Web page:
In a recent report on the origin of the epidemic of sore throat in Chicago, Heinemann1 draws some conclusions in agreement with those reached by Miller and myself in a previous paper, but other conclusions he reaches are so conflicting with our own that a reply seems necessary. In this discussion we are considerably handicapped by the fact that the Dairy X Company has not been willing to furnish either the Health Department or ourselves with certain data that were requested.
Heinemann considers that "the milk of Dairy X has been apparently uniformly pasteurized," in spite of the numerous deviations below 160 F. recorded on the chart. These deficient temperatures are explained by the operator to be due to interruptions in the process, when the steam was shut off. At such times the operator states that no milk was allowed to leave the apparatus. It is evident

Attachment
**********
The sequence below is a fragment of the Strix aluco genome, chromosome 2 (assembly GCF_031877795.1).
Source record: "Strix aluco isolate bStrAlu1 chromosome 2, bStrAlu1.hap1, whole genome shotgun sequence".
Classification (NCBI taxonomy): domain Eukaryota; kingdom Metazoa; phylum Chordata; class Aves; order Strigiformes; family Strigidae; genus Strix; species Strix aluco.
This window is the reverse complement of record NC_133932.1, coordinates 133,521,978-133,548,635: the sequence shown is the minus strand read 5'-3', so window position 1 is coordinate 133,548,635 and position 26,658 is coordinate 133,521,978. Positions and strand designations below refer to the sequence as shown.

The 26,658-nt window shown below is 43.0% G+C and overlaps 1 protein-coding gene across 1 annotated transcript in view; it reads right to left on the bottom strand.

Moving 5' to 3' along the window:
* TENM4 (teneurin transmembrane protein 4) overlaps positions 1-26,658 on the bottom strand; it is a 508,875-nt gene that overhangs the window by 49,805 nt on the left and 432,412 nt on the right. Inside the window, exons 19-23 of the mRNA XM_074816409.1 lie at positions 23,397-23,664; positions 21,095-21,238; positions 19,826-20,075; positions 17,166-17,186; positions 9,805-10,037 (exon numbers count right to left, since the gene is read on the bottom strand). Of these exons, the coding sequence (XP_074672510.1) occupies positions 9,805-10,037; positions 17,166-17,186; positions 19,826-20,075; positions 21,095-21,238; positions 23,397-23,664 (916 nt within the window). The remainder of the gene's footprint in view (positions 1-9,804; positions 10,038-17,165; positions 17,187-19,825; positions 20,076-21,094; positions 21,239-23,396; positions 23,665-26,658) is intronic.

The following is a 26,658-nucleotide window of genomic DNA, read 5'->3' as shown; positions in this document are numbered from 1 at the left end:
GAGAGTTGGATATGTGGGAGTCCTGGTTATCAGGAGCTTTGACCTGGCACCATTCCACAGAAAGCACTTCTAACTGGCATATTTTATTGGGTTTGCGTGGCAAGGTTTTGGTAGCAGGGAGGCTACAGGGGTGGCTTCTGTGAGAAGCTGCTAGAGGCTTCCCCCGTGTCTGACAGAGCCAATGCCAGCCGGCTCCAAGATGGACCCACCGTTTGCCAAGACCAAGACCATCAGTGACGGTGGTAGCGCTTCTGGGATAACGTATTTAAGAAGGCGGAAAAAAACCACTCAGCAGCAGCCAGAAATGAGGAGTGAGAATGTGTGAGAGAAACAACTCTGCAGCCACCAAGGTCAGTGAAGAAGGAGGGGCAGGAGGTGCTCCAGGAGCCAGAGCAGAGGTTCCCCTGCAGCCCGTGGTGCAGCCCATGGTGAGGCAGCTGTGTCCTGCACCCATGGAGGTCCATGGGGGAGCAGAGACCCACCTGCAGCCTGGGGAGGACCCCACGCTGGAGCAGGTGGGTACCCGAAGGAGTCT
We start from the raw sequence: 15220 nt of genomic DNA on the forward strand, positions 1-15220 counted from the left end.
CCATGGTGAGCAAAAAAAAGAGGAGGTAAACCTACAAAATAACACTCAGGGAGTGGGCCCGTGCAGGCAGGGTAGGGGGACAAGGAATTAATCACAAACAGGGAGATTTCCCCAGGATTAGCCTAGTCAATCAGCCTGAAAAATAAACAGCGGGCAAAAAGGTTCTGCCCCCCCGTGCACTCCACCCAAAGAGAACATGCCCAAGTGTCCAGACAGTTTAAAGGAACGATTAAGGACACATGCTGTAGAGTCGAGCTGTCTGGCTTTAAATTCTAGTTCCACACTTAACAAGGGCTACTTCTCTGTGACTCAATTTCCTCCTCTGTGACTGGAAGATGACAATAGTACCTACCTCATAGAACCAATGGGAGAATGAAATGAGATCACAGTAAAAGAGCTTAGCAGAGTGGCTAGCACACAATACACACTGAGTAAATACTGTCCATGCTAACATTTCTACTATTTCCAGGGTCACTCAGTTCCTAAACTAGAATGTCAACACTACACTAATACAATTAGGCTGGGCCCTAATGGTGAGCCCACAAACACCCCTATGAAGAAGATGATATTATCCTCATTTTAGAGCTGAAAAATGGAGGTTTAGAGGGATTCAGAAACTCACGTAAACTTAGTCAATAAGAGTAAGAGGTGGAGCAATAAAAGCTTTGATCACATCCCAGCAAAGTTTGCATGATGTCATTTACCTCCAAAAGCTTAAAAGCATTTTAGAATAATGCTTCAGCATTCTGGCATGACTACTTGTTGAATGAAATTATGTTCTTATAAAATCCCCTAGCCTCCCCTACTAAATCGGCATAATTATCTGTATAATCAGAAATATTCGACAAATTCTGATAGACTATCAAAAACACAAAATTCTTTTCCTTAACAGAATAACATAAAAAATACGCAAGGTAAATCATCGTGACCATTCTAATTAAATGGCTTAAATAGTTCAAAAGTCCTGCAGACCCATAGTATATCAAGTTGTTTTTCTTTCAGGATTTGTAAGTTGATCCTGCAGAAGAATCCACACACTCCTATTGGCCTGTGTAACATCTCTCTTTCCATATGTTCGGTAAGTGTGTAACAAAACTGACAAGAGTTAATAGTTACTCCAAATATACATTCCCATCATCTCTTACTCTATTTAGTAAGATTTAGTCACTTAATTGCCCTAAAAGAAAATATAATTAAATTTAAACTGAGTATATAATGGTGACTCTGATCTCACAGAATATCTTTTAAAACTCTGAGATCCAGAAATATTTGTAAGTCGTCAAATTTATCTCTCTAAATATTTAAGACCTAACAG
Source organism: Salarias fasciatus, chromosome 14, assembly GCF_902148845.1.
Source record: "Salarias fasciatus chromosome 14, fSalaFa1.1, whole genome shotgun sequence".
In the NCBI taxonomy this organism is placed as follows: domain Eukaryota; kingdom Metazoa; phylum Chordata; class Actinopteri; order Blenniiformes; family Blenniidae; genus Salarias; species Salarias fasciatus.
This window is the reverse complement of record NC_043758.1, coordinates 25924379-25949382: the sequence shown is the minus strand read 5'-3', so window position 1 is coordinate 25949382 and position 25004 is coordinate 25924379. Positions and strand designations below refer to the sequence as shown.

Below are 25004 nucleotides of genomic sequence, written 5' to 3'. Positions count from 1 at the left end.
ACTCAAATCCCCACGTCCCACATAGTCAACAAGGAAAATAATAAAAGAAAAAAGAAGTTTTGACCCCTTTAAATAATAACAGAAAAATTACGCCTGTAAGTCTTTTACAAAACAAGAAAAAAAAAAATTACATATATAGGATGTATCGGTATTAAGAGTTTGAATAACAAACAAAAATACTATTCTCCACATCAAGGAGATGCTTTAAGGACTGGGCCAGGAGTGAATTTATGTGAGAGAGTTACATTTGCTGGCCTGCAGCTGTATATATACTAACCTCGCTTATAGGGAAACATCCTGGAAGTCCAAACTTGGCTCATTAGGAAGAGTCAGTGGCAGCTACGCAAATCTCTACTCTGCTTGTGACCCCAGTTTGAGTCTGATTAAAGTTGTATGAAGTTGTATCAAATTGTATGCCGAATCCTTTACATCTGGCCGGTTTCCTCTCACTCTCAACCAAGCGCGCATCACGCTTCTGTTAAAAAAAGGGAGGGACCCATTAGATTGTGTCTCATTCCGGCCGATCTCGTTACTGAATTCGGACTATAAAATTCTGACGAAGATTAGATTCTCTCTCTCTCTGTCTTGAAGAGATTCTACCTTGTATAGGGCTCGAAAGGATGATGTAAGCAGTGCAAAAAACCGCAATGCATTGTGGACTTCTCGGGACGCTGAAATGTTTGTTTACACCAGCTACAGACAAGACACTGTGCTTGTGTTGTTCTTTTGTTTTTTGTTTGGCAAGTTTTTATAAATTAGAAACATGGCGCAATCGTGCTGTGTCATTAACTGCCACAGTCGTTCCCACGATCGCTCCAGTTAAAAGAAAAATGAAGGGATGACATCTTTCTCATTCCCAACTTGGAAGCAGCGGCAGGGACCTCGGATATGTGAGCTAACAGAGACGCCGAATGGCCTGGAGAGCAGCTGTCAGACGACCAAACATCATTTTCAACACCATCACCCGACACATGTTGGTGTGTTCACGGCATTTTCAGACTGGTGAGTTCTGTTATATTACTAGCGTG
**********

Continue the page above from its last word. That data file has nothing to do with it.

CAPPS JA. THE RÔLE OF MILK IN THE CAUSATION OF THE CHICAGO EPIDEMIC OF SORE THROAT. JAMA. 1912;LIX(19):1715–1717. doi:10.1001/jama.1912.04270110129021
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